Tribune News Service
Jalandhar, September 22
Though life has limped back to normalcy in most markets, the buzz on the Old Jail Road is still missing in the wake of the Covid-19 outbreak.
Every year, people used to visit the Old Jail Road to purchase effigies of Ravana, Meghnad and Kumbhakarna, without which Dasehra celebrations remain incomplete.
Numerous Dasehra committees used to buy effigies from this market, but around 100 to 150 craftsmen have been rendered jobless due to the pandemic. Artisans spend most of their time giving shape to effigies for their customers, who hail from Jammu, Hoshiarpur, Chamba, Chandigarh and Tarn Taran.
Artists, who are in this trade for the last five decades, said after the Amritsar Dasehra tragedy, their business and profit got reduced to half, but the pandemic hit them harder.
Sanjeevan Lal (62), a father of six kids, said, “I have been preparing effigies for the past 45 years. Dasehra is the only time of the year, when we earn enough. This year, due to restrictions imposed in the wake of the Covid-19, there is little chance of Ramlila getting the nod. I cannot believe I am sitting idle. Earlier, we used to rely on Dasehra to make up for our losses. However, all our hopes have been dashed to the ground.”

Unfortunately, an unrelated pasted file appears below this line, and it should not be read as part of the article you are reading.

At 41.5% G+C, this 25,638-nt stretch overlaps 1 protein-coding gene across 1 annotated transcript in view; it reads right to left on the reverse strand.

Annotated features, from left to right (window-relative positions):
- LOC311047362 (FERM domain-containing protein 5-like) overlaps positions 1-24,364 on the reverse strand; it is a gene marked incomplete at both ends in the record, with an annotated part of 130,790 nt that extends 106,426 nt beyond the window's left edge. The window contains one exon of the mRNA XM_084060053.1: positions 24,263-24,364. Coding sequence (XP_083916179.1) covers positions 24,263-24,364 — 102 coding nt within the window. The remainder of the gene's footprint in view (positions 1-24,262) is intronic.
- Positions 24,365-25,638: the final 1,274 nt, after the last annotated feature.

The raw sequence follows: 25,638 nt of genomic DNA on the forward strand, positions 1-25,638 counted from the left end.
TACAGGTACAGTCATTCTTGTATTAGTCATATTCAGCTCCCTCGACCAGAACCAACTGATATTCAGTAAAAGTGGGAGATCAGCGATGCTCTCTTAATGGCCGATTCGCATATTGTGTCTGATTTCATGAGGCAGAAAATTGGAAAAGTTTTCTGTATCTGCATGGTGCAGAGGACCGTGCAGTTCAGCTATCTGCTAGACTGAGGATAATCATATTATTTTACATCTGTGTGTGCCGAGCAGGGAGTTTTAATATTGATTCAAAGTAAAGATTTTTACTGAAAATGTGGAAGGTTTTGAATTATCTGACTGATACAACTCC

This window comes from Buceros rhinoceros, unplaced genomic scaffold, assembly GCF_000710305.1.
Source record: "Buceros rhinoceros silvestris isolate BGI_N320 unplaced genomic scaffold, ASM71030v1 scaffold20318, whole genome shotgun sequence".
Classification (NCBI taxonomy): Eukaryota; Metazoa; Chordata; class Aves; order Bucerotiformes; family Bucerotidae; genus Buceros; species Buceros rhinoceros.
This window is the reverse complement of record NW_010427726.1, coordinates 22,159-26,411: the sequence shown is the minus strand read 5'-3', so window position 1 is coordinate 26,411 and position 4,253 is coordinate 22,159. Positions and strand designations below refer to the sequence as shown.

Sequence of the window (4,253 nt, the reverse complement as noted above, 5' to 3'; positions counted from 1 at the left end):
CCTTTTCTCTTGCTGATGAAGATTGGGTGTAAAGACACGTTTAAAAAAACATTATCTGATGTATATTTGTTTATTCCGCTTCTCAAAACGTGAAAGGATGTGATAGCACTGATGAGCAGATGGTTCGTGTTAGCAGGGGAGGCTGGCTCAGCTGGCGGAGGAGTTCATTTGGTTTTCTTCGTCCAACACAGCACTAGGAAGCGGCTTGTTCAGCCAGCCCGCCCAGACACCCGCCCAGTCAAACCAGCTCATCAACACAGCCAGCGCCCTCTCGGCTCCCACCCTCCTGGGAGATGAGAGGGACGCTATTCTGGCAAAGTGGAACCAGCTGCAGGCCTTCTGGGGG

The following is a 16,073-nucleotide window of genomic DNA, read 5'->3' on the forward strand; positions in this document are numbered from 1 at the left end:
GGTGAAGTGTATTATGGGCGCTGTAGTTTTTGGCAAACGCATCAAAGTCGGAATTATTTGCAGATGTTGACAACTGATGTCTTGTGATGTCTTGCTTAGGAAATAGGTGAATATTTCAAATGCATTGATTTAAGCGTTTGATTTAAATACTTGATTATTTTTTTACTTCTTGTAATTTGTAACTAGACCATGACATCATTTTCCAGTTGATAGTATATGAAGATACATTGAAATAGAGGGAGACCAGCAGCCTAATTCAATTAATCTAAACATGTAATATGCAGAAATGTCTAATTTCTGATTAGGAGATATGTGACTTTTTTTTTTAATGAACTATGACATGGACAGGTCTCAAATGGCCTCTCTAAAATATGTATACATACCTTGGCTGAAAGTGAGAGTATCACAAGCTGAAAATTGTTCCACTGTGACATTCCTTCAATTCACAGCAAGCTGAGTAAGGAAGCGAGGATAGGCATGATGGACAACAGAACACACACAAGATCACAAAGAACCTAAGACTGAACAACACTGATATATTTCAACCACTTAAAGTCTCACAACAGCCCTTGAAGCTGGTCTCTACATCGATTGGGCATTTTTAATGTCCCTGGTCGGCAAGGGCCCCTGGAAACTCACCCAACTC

“Earlier, two months before Dasehra, we used to collect material from Meerut, Himachal Pradesh and other states. We had craftsmen from Uttar Pradesh, Bihar and Rajasthan, who would do the finishing work on effigies. Now, there is no hustle and bustle in the market. We don’t know if we’ll get permission to carry on with our work,” said Arjun Rajput (23).
After losing his parents, Arjun had been making effigies from the last six to seven years. He is proud that he managed to marry off his two sisters from the money he had earned after selling effigies.
“A pair of three 50-ft effigies gives us a profit of around Rs60,000. And by the time Dasehra arrives, we easily earn up to Rs1 to Rs2 lakh. A 25-ft effigy cost between Rs15,000 and Rs20,000. We earn around Rs5,000 to Rs10,000 from small effigies,” he said. More than 50 families, mostly from Uttar Pradesh, work hard to meet the demand, which they also receive from Non-Resident Indians as well. Sanjeevan was a national-level wrestler in the early ‘80s and he had also participated in the Asian Games.
He left his sporting career to help his father in expanding the business. Nowadays, he is making articles to be sold in temples.
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